Last four games vital for Willingham
Andrew Soukup | Friday, November 7, 2003
Tyrone Willingham won’t be judged by what Notre Dame has accomplished during the first eight games of the 2003 season.
It is instead the manner in which he leads his team through its final four games of the year that will leave a lasting impact on Irish fans.
Despite what Willingham accomplished last season – taking a 5-7 team and turning it into one that started the season 8-0 – the odds were certainly against him in 2003. He faced a schedule that would make any program in the nation weak in the knees. Recruiting gaps left him woefully thin at key positions. The offense didn’t seem quite ready to generate touchdowns by the bunches.
Those factors gave Willingham every opportunity to blame a 2-6 start, the worst in 40 years, on a series of enormous challenges.
But he didn’t.
“Excuses aren’t solutions,” the Irish head coach said earlier in the week.
So Willingham, in lieu of passing the buck, unfairly shouldered the blame himself. And by doing so, he helped draw the ire of Notre Dame fans with itchy trigger fingers.
When Willingham arrived at Notre Dame, he promised his focus was to win immediately, not fall into a rebuilding plan that would take four or five years. That meshed nicely with the expectations of Irish fans who believe the head coach, the athletic director and the University president should be fired if Notre Dame doesn’t win a national title.
Willingham, with his 8-0 start, had Irish fans convinced he was the real thing. He won with players he didn’t recruit. He won with a tough schedule. He won despite players’ struggles grasping game plans.
So when Willingham started to lose despite facing similar conditions, trigger-happy fans assumed it was his fault.
Notre Dame’s head coach entered this season in such an unenviable position he might have wanted to bolt back to Stanford and the land of low expectations. His subsequent refusal to point fingers left room for people to point fingers at the coaches.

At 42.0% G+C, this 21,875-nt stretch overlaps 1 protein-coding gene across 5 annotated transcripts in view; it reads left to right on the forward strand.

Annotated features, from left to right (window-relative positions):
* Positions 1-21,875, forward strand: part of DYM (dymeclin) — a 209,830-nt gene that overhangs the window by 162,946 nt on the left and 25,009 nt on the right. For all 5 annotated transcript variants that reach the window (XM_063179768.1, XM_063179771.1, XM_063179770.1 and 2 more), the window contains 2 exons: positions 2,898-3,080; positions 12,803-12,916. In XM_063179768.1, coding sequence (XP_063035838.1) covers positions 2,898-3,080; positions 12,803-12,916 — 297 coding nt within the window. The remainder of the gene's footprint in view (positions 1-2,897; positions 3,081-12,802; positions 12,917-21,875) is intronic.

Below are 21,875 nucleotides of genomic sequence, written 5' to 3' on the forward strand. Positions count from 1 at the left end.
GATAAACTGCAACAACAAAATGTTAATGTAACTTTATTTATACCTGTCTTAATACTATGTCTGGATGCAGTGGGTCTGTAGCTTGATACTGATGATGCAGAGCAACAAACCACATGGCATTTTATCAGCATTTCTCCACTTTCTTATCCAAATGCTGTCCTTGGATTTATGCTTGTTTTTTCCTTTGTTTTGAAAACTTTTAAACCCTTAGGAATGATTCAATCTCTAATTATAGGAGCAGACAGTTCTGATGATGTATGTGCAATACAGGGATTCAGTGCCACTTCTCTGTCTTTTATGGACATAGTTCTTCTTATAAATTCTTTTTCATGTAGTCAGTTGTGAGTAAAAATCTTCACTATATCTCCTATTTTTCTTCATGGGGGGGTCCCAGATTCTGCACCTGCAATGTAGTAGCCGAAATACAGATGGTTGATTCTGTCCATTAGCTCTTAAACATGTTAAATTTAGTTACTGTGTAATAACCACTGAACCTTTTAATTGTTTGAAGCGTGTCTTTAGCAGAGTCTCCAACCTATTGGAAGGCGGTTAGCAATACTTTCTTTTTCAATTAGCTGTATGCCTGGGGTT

To some extent, criticism of the coaching staff is justified. In his 21-game tenure at Notre Dame, Willingham-coached teams have lost four games by 30 or more points. Bob Davie only lost one game by 30-plus in five years. To put that in perspective, Willingham-coached Notre Dame teams have roughly a 20 percent chance of getting beaten by 30 points when they take the field.
There’s also consistent mistakes that crop up game after game – mistakes that should be corrected early in the season, but continue to plague Notre Dame in critical situations. Twelve men on the field after a time out. An offensive line that holds opponents so much its members should switch to defense. Receivers who play hot potato with passes. Cornerbacks who are out of position.
It’s easy to point fingers at Willingham for Notre Dame’s dismal start. It’s also ridiculous.
Willingham needs more than a year and a half before fans can decide if he is another Lou Holtz or a Bob Davie. He needs to be given the opportunity to recruit his players. He needs time to show that his inconsistency as a head coach – he only had four winning seasons in seven years at Stanford – is the result of a lack of talent at Stanford, not an inherent coaching flaw.
That’s why Willingham’s personal string of Judgement Days starts against Navy. He may say that Notre Dame is heading in the right direction, but blowout losses to top-10 competition aren’t what fans define as returning to the nation’s elite.
In order to show that Willingham does indeed have Notre Dame “pointed in the right direction,” as he said last week, the success of Notre Dame over its last four games of the season – when Notre Dame has nothing to play for but a good start for next year – will show how much of an effect Willingham can have on Notre Dame’s future success.
Because if hell freezes over and Navy beats Notre Dame for the first time since the Hugh DeVore era, all bets will be off.
The opinions expressed in this column are those of the author and not necessarily those of The Observer. Contact Andrew Soukup at firstname.lastname@example.org